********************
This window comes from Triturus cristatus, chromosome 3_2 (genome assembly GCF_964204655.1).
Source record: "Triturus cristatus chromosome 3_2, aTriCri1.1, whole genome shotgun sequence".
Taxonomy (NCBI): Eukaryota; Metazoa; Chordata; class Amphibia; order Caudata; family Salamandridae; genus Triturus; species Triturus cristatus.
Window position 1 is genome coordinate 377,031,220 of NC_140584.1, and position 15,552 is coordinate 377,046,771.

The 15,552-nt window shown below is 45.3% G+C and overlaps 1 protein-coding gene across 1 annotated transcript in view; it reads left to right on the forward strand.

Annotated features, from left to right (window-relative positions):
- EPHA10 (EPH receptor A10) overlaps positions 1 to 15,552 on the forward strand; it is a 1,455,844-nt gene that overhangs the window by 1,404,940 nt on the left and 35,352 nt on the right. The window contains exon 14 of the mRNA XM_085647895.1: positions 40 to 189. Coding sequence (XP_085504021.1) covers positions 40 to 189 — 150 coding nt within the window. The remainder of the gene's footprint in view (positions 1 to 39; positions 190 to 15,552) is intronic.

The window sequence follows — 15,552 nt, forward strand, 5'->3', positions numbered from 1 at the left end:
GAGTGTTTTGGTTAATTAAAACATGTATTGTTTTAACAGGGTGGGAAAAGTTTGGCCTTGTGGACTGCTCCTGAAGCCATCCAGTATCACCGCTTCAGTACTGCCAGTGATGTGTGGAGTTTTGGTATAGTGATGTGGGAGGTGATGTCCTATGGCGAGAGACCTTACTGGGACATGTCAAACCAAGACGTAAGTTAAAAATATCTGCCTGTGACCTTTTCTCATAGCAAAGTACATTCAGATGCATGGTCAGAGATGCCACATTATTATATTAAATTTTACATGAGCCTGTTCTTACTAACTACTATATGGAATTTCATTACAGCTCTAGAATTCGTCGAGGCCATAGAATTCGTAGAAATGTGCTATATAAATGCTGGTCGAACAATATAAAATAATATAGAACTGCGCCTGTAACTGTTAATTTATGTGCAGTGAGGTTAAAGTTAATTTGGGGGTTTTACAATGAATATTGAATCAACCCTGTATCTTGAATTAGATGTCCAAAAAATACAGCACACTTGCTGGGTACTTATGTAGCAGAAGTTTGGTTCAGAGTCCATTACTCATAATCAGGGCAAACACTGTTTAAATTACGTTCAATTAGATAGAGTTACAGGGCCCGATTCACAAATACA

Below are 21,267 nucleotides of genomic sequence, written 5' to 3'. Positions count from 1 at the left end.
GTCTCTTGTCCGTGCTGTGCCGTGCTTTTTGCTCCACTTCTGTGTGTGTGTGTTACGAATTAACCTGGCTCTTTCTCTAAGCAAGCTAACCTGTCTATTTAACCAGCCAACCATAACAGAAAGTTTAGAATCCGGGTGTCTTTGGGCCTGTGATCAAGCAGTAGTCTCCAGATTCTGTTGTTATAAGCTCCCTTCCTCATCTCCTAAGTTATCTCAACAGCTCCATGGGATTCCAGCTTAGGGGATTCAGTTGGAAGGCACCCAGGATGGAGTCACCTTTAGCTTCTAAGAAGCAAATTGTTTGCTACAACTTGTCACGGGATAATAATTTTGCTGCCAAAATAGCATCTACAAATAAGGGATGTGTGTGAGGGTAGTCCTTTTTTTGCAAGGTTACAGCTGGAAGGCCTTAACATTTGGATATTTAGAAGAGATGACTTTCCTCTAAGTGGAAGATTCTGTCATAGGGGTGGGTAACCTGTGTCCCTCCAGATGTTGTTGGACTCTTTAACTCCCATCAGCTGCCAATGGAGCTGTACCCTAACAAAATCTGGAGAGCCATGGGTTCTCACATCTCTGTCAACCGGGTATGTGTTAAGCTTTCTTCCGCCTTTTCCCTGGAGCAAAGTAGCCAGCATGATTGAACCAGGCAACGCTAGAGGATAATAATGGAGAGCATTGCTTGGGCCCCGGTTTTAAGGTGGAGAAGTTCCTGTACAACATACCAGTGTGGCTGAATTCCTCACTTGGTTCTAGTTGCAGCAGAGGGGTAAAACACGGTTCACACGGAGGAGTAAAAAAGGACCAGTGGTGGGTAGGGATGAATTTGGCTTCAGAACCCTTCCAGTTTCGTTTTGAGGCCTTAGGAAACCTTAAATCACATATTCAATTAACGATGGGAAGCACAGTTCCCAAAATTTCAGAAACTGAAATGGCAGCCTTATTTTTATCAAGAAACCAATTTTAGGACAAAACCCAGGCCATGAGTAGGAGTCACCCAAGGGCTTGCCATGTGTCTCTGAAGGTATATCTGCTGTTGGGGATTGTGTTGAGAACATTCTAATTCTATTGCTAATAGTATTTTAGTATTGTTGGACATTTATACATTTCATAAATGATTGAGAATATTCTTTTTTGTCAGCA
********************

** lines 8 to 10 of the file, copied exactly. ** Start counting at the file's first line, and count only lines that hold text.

The window sequence follows — 15,552 nt, forward strand, 5'->3', positions numbered from 1 at the left end:
GAGTGTTTTGGTTAATTAAAACATGTATTGTTTTAACAGGGTGGGAAAAGTTTGGCCTTGTGGACTGCTCCTGAAGCCATCCAGTATCACCGCTTCAGTACTGCCAGTGATGTGTGGAGTTTTGGTATAGTGATGTGGGAGGTGATGTCCTATGGCGAGAGACCTTACTGGGACATGTCAAACCAAGACGTAAGTTAAAAATATCTGCCTGTGACCTTTTCTCATAGCAAAGTACATTCAGATGCATGGTCAGAGATGCCACATTATTATATTAAATTTTACATGAGCCTGTTCTTACTAACTACTATATGGAATTTCATTACAGCTCTAGAATTCGTCGAGGCCATAGAATTCGTAGAAATGTGCTATATAAATGCTGGTCGAACAATATAAAATAATATAGAACTGCGCCTGTAACTGTTAATTTATGTGCAGTGAGGTTAAAGTTAATTTGGGGGTTTTACAATGAATATTGAATCAACCCTGTATCTTGAATTAGATGTCCAAAAAATACAGCACACTTGCTGGGTACTTATGTAGCAGAAGTTTGGTTCAGAGTCCATTACTCATAATCAGGGCAAACACTGTTTAAATTACGTTCAATTAGATAGAGTTACAGGGCCCGATTCACAAATACA

Below are 21,267 nucleotides of genomic sequence, written 5' to 3'. Positions count from 1 at the left end.